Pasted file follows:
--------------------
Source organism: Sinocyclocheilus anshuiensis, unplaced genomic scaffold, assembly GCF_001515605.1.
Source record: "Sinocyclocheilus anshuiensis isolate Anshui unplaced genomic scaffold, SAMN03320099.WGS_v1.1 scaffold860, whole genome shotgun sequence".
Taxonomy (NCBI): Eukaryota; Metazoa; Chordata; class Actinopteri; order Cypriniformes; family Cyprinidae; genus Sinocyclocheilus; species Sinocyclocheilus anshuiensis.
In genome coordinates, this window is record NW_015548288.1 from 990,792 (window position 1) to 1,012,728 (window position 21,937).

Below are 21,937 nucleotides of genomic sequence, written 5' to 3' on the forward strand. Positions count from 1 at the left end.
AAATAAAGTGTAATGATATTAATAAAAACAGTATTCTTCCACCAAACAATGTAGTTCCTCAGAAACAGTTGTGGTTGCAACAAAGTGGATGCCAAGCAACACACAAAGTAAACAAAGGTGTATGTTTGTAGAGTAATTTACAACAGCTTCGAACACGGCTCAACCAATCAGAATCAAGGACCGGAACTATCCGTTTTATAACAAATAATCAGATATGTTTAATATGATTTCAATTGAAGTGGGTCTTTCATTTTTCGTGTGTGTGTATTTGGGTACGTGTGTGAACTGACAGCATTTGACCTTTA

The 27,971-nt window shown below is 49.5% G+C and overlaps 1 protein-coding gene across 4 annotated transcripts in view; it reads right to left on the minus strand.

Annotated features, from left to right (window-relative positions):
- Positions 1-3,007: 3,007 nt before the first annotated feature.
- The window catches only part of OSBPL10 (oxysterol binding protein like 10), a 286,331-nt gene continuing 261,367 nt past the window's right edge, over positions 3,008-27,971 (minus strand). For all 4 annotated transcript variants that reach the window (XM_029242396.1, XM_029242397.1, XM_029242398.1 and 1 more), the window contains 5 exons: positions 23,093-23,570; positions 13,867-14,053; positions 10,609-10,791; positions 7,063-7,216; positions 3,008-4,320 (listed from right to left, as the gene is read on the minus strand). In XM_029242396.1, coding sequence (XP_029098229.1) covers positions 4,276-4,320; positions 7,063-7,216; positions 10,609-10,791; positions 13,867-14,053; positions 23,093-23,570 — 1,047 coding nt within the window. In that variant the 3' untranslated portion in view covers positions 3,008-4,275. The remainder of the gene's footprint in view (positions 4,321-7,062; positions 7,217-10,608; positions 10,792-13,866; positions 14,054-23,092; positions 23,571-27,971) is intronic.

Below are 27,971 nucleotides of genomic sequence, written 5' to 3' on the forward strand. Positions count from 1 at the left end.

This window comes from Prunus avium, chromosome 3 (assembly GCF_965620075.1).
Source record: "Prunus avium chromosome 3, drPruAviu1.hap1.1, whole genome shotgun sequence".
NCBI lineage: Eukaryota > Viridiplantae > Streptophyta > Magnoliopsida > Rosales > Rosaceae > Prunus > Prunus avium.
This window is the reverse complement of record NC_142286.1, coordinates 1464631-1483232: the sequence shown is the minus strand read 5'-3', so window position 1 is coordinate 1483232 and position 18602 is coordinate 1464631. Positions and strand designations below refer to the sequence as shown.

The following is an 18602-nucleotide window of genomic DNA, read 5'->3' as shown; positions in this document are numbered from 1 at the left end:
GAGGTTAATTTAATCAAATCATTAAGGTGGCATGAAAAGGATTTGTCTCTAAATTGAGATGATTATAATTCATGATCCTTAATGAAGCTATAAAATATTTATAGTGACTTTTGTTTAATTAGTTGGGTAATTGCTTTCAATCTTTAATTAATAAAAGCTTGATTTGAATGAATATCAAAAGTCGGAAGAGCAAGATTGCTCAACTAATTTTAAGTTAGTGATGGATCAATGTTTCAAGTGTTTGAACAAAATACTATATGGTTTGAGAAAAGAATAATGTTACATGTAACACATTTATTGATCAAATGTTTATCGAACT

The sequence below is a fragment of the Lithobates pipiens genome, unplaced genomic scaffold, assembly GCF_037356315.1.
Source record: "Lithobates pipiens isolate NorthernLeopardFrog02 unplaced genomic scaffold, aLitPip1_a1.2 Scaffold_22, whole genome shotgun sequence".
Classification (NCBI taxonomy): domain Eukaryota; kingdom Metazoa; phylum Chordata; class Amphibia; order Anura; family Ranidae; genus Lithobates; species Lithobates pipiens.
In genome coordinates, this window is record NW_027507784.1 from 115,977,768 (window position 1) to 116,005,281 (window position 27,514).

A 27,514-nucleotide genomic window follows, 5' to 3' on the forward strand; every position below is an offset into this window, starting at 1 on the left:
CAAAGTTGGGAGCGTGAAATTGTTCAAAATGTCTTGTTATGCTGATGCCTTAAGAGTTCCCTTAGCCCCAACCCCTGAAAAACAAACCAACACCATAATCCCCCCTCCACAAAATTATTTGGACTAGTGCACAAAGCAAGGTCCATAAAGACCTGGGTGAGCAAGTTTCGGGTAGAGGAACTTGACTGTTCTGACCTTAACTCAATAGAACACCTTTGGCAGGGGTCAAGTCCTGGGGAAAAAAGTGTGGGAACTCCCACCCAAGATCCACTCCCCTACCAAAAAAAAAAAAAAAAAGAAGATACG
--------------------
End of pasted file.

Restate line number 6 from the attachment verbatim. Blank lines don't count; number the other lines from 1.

AAATAAAGTGTAATGATATTAATAAAAACAGTATTCTTCCACCAAACAATGTAGTTCCTCAGAAACAGTTGTGGTTGCAACAAAGTGGATGCCAAGCAACACACAAAGTAAACAAAGGTGTATGTTTGTAGAGTAATTTACAACAGCTTCGAACACGGCTCAACCAATCAGAATCAAGGACCGGAACTATCCGTTTTATAACAAATAATCAGATATGTTTAATATGATTTCAATTGAAGTGGGTCTTTCATTTTTCGTGTGTGTGTATTTGGGTACGTGTGTGAACTGACAGCATTTGACCTTTA